You know the rest of the story, but let me fill you in on the details. NO they were not snow geese but instead Ross's geese, actually a less common species, and one the Ogden CBC had not recorded before. That softened the blow somewhat for the counters, but I was told not to worry because another "snow goose" {don't ya get tired of quotations} was found on a pond on
12th Street.So off I went, spirits rising, with the prospects again of adding a last minute desperate tick to my year list. It was not to be! Again the flock of Canada's were found, and sure enough a white goose was there. But alas, this one was as big as its dark cousins, had a large bright orange bill, and no black what so ever in it's wing tips. When I flushed the flock the totally white, B-52 sized, goose was able to get off the water by using all of the lake surface as its runway. As it flew off to catch up with its wild counterparts, it cried a most un-goose like squawk, more like a black-crowned night heron, which I think even the Ogden birders wouldn't call it that!
   They say given enough time just about any instance will turn out amusing. It didn't take but a few miles back down the freeway before I began to lighten up.
   The things that laughs are made of!

"Texas Birds and Glowing Lights"
by Ned C. Hill

Through my assignment at BYU I frequently travel to visit Marriott School of Management alumni, employers and donors. On January 31st Maurice Stocks (who is getting into birding and who is my Assistant Dean) and I visited the University of Texas at Austin and addressed the Austin chapter of our Management Society. Our old friend Rob Fergus, formerly a very active birder in Provo, is now a student at UT-Austin and director of the Austin Audubon Society. He offered to take us birding on Saturday morning, February 1st, before we had to catch an afternoon flight back to Utah.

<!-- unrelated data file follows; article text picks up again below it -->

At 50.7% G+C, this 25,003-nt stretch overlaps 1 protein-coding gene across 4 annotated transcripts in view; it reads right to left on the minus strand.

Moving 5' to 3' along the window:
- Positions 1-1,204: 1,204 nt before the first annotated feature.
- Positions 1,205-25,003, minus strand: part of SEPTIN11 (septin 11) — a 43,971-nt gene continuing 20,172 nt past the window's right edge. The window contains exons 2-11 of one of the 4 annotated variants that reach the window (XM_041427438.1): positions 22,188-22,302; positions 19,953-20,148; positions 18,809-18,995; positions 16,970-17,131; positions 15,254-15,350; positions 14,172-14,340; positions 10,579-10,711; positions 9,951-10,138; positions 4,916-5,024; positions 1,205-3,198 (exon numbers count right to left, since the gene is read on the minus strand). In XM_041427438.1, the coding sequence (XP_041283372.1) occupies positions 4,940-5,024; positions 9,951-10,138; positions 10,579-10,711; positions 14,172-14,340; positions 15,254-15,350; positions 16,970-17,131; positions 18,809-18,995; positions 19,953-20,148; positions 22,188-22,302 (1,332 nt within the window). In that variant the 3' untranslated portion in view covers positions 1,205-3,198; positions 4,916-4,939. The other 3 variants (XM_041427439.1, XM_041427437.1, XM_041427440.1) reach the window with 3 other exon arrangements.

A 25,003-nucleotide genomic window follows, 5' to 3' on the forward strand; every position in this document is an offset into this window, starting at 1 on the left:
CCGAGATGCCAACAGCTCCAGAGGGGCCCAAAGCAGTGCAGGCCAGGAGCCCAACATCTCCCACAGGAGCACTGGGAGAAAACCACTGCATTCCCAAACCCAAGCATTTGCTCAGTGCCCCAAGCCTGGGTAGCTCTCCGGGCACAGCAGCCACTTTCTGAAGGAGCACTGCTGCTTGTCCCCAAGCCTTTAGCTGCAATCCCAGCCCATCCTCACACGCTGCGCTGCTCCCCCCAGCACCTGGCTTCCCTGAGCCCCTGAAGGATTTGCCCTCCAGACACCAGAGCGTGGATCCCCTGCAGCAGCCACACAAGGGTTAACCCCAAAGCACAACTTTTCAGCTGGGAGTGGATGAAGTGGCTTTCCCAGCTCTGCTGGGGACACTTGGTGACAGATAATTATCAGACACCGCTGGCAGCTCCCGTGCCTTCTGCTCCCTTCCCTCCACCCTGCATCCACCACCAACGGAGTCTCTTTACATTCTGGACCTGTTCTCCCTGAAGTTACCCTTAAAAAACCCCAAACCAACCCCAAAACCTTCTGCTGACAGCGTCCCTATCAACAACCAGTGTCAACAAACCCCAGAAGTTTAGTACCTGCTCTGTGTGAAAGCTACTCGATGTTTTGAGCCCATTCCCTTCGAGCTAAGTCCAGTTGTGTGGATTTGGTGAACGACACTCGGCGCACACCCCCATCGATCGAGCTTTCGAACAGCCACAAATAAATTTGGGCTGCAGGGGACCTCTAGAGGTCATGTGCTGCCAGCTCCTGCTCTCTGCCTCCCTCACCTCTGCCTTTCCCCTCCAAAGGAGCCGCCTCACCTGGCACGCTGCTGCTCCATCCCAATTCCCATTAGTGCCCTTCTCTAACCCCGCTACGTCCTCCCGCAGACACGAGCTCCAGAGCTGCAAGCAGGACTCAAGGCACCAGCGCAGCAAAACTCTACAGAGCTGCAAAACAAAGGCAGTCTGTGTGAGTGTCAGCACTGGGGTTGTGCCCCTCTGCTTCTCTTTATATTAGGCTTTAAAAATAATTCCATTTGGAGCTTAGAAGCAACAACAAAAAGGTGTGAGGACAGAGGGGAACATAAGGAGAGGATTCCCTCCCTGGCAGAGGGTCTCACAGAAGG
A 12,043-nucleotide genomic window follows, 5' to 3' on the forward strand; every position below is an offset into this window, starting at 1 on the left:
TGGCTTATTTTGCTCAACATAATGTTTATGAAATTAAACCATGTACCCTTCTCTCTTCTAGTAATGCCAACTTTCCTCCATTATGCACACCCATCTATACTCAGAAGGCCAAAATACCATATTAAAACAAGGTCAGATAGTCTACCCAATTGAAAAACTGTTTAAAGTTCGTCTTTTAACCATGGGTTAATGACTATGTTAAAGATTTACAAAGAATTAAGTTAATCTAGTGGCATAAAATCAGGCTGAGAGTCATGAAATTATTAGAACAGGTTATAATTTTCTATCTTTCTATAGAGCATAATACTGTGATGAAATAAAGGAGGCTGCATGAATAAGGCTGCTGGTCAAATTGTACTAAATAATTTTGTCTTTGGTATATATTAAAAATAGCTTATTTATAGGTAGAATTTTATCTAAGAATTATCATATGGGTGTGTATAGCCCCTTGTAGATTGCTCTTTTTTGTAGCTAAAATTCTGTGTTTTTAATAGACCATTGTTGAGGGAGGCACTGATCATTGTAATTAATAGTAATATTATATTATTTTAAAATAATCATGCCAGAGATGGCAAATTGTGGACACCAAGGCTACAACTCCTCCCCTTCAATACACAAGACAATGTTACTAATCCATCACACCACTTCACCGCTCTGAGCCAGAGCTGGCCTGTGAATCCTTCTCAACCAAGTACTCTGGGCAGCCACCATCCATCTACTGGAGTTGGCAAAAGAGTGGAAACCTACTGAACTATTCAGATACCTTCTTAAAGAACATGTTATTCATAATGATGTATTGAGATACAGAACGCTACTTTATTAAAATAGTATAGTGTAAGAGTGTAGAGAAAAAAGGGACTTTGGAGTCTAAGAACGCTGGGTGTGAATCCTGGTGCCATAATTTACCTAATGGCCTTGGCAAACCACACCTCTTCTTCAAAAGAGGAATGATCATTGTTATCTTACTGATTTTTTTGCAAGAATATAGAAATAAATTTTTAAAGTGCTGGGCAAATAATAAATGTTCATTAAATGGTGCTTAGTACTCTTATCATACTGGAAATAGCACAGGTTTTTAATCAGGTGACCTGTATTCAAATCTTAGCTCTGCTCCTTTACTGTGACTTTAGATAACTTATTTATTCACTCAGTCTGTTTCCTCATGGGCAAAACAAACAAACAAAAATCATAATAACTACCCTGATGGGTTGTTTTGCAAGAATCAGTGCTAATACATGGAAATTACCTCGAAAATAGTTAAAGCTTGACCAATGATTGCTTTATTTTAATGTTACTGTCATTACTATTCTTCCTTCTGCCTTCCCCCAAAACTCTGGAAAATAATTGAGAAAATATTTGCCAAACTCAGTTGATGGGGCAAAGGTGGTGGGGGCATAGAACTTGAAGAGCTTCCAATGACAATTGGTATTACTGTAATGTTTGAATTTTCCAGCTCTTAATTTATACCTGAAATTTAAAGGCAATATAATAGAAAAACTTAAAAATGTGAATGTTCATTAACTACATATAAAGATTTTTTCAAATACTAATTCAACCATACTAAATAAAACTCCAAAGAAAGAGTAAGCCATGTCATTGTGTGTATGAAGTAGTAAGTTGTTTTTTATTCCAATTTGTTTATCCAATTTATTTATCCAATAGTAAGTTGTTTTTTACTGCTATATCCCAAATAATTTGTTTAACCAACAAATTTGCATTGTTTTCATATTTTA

Rob picked us up at our hotel at 6:00 a.m. and we headed into the farm country an hour north of Austin. We were looking for wintering rarities such as longspurs, sparrows and Mountain Plover. Just before 8:00 am with the help of the Austin hotline, we located the reported "mega field" where more Mountain Plovers were congregated than anyone had ever seen before in
   Since only about 12,000 individuals are estimated to exist in the entire world population, finding over 100 (nearly 1%) of them in one place was quite a treasure. We set up our scopes and got very good but distant looks at these elusive shorebirds. They are like Killdeer without the black bands.
   As we were congratulating ourselves on our good fortune, Maurice called our attention to an exceptionally bright silver-gold object with a long contrail moving across the bright blue northwest sky just in front of us. A "flying saucer" he joked. "That's as bright as the space shuttle when it comes in," said Rob. "It can't be," I said, "look how it's starting to break up. Must be some kind of 'space junk' falling out of orbit."